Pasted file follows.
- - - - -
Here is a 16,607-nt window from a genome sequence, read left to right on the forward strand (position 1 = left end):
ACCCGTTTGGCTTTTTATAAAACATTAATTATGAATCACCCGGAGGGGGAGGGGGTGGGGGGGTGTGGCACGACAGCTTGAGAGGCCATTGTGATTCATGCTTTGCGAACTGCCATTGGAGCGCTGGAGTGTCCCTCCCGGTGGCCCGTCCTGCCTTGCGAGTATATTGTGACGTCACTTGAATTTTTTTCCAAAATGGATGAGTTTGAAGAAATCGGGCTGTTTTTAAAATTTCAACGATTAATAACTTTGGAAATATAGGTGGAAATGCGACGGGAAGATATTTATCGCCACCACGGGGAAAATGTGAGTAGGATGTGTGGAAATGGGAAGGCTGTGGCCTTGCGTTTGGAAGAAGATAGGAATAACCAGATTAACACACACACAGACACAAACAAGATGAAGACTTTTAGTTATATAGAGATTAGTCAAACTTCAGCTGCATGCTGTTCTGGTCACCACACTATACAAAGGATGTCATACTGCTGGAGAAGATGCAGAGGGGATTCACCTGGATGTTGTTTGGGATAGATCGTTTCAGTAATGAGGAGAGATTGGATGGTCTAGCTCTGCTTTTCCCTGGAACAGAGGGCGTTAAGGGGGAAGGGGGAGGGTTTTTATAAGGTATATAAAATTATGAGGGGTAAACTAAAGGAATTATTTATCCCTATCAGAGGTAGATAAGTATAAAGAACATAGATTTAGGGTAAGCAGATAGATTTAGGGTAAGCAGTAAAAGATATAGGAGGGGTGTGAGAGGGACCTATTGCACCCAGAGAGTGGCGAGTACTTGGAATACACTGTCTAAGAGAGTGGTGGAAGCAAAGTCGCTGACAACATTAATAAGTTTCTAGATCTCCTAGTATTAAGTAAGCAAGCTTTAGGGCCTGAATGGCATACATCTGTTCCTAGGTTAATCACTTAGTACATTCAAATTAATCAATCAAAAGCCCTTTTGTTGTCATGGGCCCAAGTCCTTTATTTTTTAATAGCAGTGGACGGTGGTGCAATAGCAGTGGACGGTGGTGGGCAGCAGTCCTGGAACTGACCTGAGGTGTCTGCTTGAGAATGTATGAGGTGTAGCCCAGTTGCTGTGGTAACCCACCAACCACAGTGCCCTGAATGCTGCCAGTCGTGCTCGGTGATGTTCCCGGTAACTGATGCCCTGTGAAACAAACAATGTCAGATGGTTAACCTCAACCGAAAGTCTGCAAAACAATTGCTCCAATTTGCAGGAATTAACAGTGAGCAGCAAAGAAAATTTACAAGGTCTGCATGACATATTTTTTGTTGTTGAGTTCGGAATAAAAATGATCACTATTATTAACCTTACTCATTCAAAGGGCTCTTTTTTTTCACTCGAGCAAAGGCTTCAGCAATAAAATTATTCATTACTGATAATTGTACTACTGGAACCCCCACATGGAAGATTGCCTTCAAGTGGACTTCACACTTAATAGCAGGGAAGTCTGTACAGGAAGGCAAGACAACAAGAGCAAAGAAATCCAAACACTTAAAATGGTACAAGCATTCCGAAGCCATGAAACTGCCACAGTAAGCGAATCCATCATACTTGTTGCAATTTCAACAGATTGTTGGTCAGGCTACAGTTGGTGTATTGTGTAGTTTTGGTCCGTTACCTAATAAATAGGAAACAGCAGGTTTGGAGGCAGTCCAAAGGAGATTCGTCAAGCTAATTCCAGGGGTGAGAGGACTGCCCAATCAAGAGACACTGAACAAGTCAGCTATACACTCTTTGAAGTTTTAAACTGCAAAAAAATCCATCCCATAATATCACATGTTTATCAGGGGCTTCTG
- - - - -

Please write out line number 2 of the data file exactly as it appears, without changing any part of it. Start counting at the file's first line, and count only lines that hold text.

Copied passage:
ACCCGTTTGGCTTTTTATAAAACATTAATTATGAATCACCCGGAGGGGGAGGGGGTGGGGGGGTGTGGCACGACAGCTTGAGAGGCCATTGTGATTCATGCTTTGCGAACTGCCATTGGAGCGCTGGAGTGTCCCTCCCGGTGGCCCGTCCTGCCTTGCGAGTATATTGTGACGTCACTTGAATTTTTTTCCAAAATGGATGAGTTTGAAGAAATCGGGCTGTTTTTAAAATTTCAACGATTAATAACTTTGGAAATATAGGTGGAAATGCGACGGGAAGATATTTATCGCCACCACGGGGAAAATGTGAGTAGGATGTGTGGAAATGGGAAGGCTGTGGCCTTGCGTTTGGAAGAAGATAGGAATAACCAGATTAACACACACACAGACACAAACAAGATGAAGACTTTTAGTTATATAGAGATTAGTCAAACTTCAGCTGCATGCTGTTCTGGTCACCACACTATACAAAGGATGTCATACTGCTGGAGAAGATGCAGAGGGGATTCACCTGGATGTTGTTTGGGATAGATCGTTTCAGTAATGAGGAGAGATTGGATGGTCTAGCTCTGCTTTTCCCTGGAACAGAGGGCGTTAAGGGGGAAGGGGGAGGGTTTTTATAAGGTATATAAAATTATGAGGGGTAAACTAAAGGAATTATTTATCCCTATCAGAGGTAGATAAGTATAAAGAACATAGATTTAGGGTAAGCAGATAGATTTAGGGTAAGCAGTAAAAGATATAGGAGGGGTGTGAGAGGGACCTATTGCACCCAGAGAGTGGCGAGTACTTGGAATACACTGTCTAAGAGAGTGGTGGAAGCAAAGTCGCTGACAACATTAATAAGTTTCTAGATCTCCTAGTATTAAGTAAGCAAGCTTTAGGGCCTGAATGGCATACATCTGTTCCTAGGTTAATCACTTAGTACATTCAAATTAATCAATCAAAAGCCCTTTTGTTGTCATGGGCCCAAGTCCTTTATTTTTTAATAGCAGTGGACGGTGGTGCAATAGCAGTGGACGGTGGTGGGCAGCAGTCCTGGAACTGACCTGAGGTGTCTGCTTGAGAATGTATGAGGTGTAGCCCAGTTGCTGTGGTAACCCACCAACCACAGTGCCCTGAATGCTGCCAGTCGTGCTCGGTGATGTTCCCGGTAACTGATGCCCTGTGAAACAAACAATGTCAGATGGTTAACCTCAACCGAAAGTCTGCAAAACAATTGCTCCAATTTGCAGGAATTAACAGTGAGCAGCAAAGAAAATTTACAAGGTCTGCATGACATATTTTTTGTTGTTGAGTTCGGAATAAAAATGATCACTATTATTAACCTTACTCATTCAAAGGGCTCTTTTTTTTCACTCGAGCAAAGGCTTCAGCAATAAAATTATTCATTACTGATAATTGTACTACTGGAACCCCCACATGGAAGATTGCCTTCAAGTGGACTTCACACTTAATAGCAGGGAAGTCTGTACAGGAAGGCAAGACAACAAGAGCAAAGAAATCCAAACACTTAAAATGGTACAAGCATTCCGAAGCCATGAAACTGCCACAGTAAGCGAATCCATCATACTTGTTGCAATTTCAACAGATTGTTGGTCAGGCTACAGTTGGTGTATTGTGTAGTTTTGGTCCGTTACCTAATAAATAGGAAACAGCAGGTTTGGAGGCAGTCCAAAGGAGATTCGTCAAGCTAATTCCAGGGGTGAGAGGACTGCCCAATCAAGAGACACTGAACAAGTCAGCTATACACTCTTTGAAGTTTTAAACTGCAAAAAAATCCATCCCATAATATCACATGTTTATCAGGGGCTTCTG